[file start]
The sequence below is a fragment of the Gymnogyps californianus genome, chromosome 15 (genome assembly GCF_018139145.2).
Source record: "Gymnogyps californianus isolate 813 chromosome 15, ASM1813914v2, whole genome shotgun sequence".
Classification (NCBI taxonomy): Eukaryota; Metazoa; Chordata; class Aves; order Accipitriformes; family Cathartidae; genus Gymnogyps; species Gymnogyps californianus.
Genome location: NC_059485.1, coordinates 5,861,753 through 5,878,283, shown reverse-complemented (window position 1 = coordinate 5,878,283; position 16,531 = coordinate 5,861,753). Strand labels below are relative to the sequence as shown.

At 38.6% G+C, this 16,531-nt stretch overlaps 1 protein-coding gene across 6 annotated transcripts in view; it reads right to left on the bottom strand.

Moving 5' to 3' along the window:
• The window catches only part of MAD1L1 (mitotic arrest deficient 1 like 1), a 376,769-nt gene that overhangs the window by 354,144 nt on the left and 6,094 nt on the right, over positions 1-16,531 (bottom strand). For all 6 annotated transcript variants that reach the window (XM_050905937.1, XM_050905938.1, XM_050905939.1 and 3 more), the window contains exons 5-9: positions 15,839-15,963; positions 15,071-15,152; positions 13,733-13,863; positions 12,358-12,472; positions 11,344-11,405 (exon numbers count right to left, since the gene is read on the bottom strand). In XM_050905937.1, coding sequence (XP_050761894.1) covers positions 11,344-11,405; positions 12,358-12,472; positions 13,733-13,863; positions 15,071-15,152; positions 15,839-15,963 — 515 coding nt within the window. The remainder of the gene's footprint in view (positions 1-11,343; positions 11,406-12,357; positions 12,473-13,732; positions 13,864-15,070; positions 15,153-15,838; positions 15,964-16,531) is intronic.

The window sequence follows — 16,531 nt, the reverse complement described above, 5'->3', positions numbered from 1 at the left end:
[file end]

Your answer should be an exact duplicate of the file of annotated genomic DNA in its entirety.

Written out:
The sequence below is a fragment of the Gymnogyps californianus genome, chromosome 15 (genome assembly GCF_018139145.2).
Source record: "Gymnogyps californianus isolate 813 chromosome 15, ASM1813914v2, whole genome shotgun sequence".
Classification (NCBI taxonomy): Eukaryota; Metazoa; Chordata; class Aves; order Accipitriformes; family Cathartidae; genus Gymnogyps; species Gymnogyps californianus.
Genome location: NC_059485.1, coordinates 5,861,753 through 5,878,283, shown reverse-complemented (window position 1 = coordinate 5,878,283; position 16,531 = coordinate 5,861,753). Strand labels below are relative to the sequence as shown.

At 38.6% G+C, this 16,531-nt stretch overlaps 1 protein-coding gene across 6 annotated transcripts in view; it reads right to left on the bottom strand.

Moving 5' to 3' along the window:
• The window catches only part of MAD1L1 (mitotic arrest deficient 1 like 1), a 376,769-nt gene that overhangs the window by 354,144 nt on the left and 6,094 nt on the right, over positions 1-16,531 (bottom strand). For all 6 annotated transcript variants that reach the window (XM_050905937.1, XM_050905938.1, XM_050905939.1 and 3 more), the window contains exons 5-9: positions 15,839-15,963; positions 15,071-15,152; positions 13,733-13,863; positions 12,358-12,472; positions 11,344-11,405 (exon numbers count right to left, since the gene is read on the bottom strand). In XM_050905937.1, coding sequence (XP_050761894.1) covers positions 11,344-11,405; positions 12,358-12,472; positions 13,733-13,863; positions 15,071-15,152; positions 15,839-15,963 — 515 coding nt within the window. The remainder of the gene's footprint in view (positions 1-11,343; positions 11,406-12,357; positions 12,473-13,732; positions 13,864-15,070; positions 15,153-15,838; positions 15,964-16,531) is intronic.

The window sequence follows — 16,531 nt, the reverse complement described above, 5'->3', positions numbered from 1 at the left end: